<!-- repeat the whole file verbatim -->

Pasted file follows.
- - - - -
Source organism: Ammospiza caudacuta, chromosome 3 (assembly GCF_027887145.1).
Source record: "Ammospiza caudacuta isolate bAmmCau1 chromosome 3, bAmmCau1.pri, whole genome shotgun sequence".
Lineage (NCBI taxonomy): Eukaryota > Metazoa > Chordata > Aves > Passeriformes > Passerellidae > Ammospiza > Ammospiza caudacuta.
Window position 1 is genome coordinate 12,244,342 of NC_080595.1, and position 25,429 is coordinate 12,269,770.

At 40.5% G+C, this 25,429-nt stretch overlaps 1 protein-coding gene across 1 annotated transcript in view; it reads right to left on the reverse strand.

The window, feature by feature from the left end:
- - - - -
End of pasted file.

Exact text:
Source organism: Ammospiza caudacuta, chromosome 3 (assembly GCF_027887145.1).
Source record: "Ammospiza caudacuta isolate bAmmCau1 chromosome 3, bAmmCau1.pri, whole genome shotgun sequence".
Lineage (NCBI taxonomy): Eukaryota > Metazoa > Chordata > Aves > Passeriformes > Passerellidae > Ammospiza > Ammospiza caudacuta.
Window position 1 is genome coordinate 12,244,342 of NC_080595.1, and position 25,429 is coordinate 12,269,770.

At 40.5% G+C, this 25,429-nt stretch overlaps 1 protein-coding gene across 1 annotated transcript in view; it reads right to left on the reverse strand.

The window, feature by feature from the left end: